America's 'Shame': Medicaid funding In the U.S. Territories
Washington, D.C. — Right now, there are dozens of patients — U.S. citizens — in New Zealand hospitals who are fighting the clock. They have only a few weeks to recover and get home to the tiny island of American Samoa, a U.S. territory in the South Pacific.
"We have a cancer patient that is coming back in December," says Sandra King Young, who runs the Medicaid program in American Samoa. "We can only give him six weeks of chemo, radiation and surgery. He has a good chance of survival if he has the full year of treatment, but not six weeks. The patient and family understand, and since they have no money, they have agreed to come back." As a consequence, the off-island referral program to treat conditions that the territory doesn't have the local capacity or facilities to treat — the program that brought these patients to New Zealand — is getting shut down.
The federal money to fully fund the Medicaid program in American Samoa and in all other U.S. territories is about to run out.
(Editor's note: Congresswoman Aumua Amata announced yesterday a 30 day reprieve with American Samoa’s 100 percent federal Medicaid match rate now extended another 30 days through December 20, 2019. Read the release in today's issue.)
"It's devastating for those people who need those lifesaving services," King Young says. "People who need cancer treatment won't get it. Children with rheumatic heart disease won't get the heart surgeries that they need."
All five of the U.S. territories affected — collectively home to more than 3 million Americans — are now desperately trying to figure out how to keep Medicaid running with only a fraction of the money they've had for the last several years. If Congress doesn't increase the amount of designated money by the end of the year, the U.S. Virgin Islands and Guam say they would need to cut their Medicaid rolls in half; Puerto Rico says it would need to cut back dental and prescription drug services.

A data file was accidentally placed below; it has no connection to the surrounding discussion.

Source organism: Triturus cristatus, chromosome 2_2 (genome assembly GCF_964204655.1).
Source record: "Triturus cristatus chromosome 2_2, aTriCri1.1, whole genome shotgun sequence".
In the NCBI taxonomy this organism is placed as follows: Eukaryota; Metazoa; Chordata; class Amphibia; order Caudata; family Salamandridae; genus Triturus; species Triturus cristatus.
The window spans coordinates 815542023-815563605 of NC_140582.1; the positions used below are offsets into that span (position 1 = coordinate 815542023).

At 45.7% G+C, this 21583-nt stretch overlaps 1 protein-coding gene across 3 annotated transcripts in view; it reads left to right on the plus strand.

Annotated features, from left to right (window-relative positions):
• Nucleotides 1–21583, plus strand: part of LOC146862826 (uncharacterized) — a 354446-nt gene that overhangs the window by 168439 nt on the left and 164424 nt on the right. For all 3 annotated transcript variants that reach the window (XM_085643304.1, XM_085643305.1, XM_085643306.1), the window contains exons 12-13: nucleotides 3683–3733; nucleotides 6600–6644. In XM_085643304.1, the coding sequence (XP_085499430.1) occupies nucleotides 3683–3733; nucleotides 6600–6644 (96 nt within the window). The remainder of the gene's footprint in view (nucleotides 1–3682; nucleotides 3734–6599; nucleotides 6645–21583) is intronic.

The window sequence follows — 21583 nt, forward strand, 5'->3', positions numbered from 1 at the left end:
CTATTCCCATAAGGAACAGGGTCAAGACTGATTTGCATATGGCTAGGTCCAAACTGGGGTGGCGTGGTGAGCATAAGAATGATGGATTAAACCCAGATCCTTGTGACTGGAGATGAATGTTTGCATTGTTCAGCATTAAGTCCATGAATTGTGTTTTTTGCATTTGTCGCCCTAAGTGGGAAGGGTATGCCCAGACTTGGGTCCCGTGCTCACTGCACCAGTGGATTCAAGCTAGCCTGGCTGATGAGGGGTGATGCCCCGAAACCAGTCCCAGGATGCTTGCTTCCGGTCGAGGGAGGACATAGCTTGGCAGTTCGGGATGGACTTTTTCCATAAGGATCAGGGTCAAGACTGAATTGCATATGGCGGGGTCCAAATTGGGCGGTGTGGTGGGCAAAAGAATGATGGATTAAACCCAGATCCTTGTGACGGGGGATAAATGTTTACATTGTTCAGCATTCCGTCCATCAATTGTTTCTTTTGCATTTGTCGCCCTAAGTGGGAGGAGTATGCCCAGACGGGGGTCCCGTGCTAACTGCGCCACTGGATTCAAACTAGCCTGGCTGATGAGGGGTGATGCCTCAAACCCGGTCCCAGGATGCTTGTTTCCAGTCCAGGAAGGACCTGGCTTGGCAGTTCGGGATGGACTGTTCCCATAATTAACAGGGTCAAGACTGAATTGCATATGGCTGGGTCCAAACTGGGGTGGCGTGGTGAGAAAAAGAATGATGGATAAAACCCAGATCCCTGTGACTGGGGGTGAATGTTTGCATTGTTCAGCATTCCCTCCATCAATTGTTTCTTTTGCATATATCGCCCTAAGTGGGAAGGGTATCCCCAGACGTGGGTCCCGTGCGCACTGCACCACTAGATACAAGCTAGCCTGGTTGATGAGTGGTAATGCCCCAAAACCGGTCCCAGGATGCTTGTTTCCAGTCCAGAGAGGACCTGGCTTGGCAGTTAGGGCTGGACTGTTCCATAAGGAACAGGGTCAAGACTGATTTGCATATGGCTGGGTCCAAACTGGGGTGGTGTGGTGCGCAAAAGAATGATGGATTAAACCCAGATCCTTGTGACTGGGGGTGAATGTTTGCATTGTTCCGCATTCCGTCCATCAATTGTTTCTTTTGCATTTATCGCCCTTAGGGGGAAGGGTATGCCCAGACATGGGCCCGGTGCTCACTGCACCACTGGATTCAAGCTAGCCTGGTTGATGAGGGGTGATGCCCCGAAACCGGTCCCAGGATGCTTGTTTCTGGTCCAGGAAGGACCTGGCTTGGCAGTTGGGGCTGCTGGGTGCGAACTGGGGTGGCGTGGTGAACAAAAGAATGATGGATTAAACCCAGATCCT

This is what people working on the issue have come to call the "Medicaid cliff."
HOW DID WE GET HERE?
When it comes to Medicaid, the federal government treats U.S. territories differently from how it treats states.
In U.S. states, the amount that the federal government contributes to Medicaid varies based on a formula in the law that relies on per capita income in each state. For instance, Alabama has a match rate of 72%; what this translates to is that for every dollar Alabama spends on Medicaid, the federal government contributes about $2.57 to the program.
But that's not how it works in the territories, where even though the populations are all low income, the federal government's match rate is set in statute at 55%. What this translates to is that for every dollar a U.S. territory spends on Medicaid, the federal government contributes $1.25.
The other significant difference is that the federal contribution to Medicaid in the territories is capped, with a set allotment of federal funds every year. Federal spending on Medicaid in states is not.